I think my patience, much like Perrottet’s girlfriend’s, would have worn out somewhere in Egypt (even without the pregnancy factoring in). Of everywhere the author described, the process of traveling seemed least pleasant there — even worse than the terrible weather in Asia Minor and the desperately frenetic attitude of Greece — and I can only imagine it’s gotten worse in the intervening decade, given the current political circumstances in Egypt. I know they’re trying to lure tourists back in with assurances of safety and luxury, but frankly, I’m not buying it.

Part of it comes from having heard horror stories from a friend whose tour guide literally abandoned her group in the desert. That seems, from Perrottet’s descriptions, to be in-line with what tourists can expect throughout the country. I also was astonished to learn that, even a decade before the Arab Spring, terrorist attacks were so common in Middle Egypt that they shut down cruises on the Nile and that trains routinely expected to be shot at on the way to Luxor. I am curious, though, about how the Alexandrian scuba-recovery project is going, if any progress has been made on that front in ten years. And still, no matter the current climate, there is something tremendously compelling about the oldest extant places in the Western World. I remember, on a much smaller scale, visiting the Etruscan burial mounds in Italy, three thousand years old, and being completely bowled over by the age of them. To stand in the middle of something so profoundly ancient is an astonishment to the senses, almost incomprehensible. Egypt is another couple thousand years removed from the present than the Etruscan complexes are. Seeing those sites must be absolutely tremendous.

Perhaps the best part of the Egypt section is the tale of Perrottet’s very own personal mummy’s curse. After he literally pokes the mummy of Pharaoh Thutmose III — under invitation, by the way, of the curator — a series of disasters provokes a side-quest, to appease the ancient ruler’s spirit. I really enjoyed the way Perrottet wove this story in; it doesn’t overwhelm the narration, but the thread is there, and it mixes an appropriately ancient air of superstition in with the all-too-cynical mundanity of modern travel concerns.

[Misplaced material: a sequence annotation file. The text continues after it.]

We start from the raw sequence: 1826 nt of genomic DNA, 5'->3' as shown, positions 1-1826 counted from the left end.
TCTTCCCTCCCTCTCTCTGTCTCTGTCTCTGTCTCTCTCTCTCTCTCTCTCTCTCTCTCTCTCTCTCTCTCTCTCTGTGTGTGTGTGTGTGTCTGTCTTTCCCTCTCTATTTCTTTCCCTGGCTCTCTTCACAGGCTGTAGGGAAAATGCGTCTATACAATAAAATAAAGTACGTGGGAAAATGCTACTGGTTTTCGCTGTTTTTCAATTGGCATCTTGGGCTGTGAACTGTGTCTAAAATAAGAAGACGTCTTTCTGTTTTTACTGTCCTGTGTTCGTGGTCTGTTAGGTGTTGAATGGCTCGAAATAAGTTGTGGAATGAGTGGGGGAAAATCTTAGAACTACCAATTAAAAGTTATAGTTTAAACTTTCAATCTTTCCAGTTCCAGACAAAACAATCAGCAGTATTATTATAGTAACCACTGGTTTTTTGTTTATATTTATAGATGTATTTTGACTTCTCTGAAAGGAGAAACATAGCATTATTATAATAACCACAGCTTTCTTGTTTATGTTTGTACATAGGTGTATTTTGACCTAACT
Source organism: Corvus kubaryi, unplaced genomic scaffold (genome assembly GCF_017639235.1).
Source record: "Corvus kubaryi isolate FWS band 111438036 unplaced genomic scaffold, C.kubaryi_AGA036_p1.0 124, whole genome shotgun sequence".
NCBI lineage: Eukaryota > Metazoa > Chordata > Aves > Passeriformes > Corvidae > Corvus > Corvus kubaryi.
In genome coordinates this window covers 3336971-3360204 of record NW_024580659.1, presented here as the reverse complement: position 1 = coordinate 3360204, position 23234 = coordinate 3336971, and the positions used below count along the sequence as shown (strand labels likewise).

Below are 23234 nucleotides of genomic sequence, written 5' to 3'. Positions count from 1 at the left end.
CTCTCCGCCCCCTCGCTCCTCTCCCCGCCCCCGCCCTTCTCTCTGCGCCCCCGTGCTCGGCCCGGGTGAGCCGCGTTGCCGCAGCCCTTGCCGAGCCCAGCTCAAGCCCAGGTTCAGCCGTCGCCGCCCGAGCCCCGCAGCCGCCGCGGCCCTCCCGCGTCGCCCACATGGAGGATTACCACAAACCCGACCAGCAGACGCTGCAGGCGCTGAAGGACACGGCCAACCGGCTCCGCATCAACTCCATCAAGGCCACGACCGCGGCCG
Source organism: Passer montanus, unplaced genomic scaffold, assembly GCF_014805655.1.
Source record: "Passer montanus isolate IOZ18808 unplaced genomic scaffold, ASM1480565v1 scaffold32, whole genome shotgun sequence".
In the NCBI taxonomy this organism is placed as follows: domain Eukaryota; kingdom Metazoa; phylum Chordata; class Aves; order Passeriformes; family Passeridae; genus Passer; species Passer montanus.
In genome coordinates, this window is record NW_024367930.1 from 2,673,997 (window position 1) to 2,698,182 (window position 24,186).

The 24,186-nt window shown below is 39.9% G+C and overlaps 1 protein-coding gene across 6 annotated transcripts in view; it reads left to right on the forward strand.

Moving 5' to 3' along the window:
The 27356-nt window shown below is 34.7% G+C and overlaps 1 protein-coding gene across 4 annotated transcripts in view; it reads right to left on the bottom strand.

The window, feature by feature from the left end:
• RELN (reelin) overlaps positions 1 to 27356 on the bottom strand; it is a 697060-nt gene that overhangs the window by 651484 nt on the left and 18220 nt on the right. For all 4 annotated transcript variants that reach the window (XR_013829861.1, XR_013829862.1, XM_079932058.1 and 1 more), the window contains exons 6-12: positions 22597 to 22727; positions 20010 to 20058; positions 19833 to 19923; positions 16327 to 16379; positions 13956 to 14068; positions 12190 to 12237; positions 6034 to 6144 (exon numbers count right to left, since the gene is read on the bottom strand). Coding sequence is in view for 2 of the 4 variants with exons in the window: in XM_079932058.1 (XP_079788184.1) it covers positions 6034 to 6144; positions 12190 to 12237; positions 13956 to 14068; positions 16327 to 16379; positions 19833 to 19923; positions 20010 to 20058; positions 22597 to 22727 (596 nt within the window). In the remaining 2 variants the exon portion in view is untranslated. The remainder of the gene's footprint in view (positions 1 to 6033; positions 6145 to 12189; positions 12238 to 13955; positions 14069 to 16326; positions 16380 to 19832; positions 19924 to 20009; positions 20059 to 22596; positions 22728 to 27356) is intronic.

I should very much like to read more travelogues of this kind in general and from Perrottet in particular. I appreciate how much detail Perrottet put in and how devoted he was to making sure his research was solid. I liked that he told us where his stories came from (and I now really want to find the account of Germanicus’s grand tour, that ended in his untimely death). And yet he never loses sight of his own stories, his own experience, and his own take on things. His insights are wonderful, personable, and often quite touching, yet always with a wry sense of humour attached as well. At the end of his trip, cruising down the Nile and suffering from archaeological oversaturation, he reflects:

…we decided to skip a few land visits. All we wanted to do was wallow in the pool and stare at the riverbank. I felt a little ashamed of this philistine behavior, until I read that Julius Caesar and Cleopatra had enjoyed the same sort of trip. Caesar was exhausted after years of battle. Cleopatra was heavily pregnant with his son. Of course, Julius had just conquered the entire known world. But apart from that minor detail, the parallel seemed fairly apt.

I recommend this book to any travel junkies or classical enthusiasts — there’s plenty here for both sets, and if you exist in the overlapping portion of that diagram, you’ll be in literary heaven. If I ever have the money (and the regions are ever completely safe to travel in again), I would love to re-create this same journey. It sounds like a blast.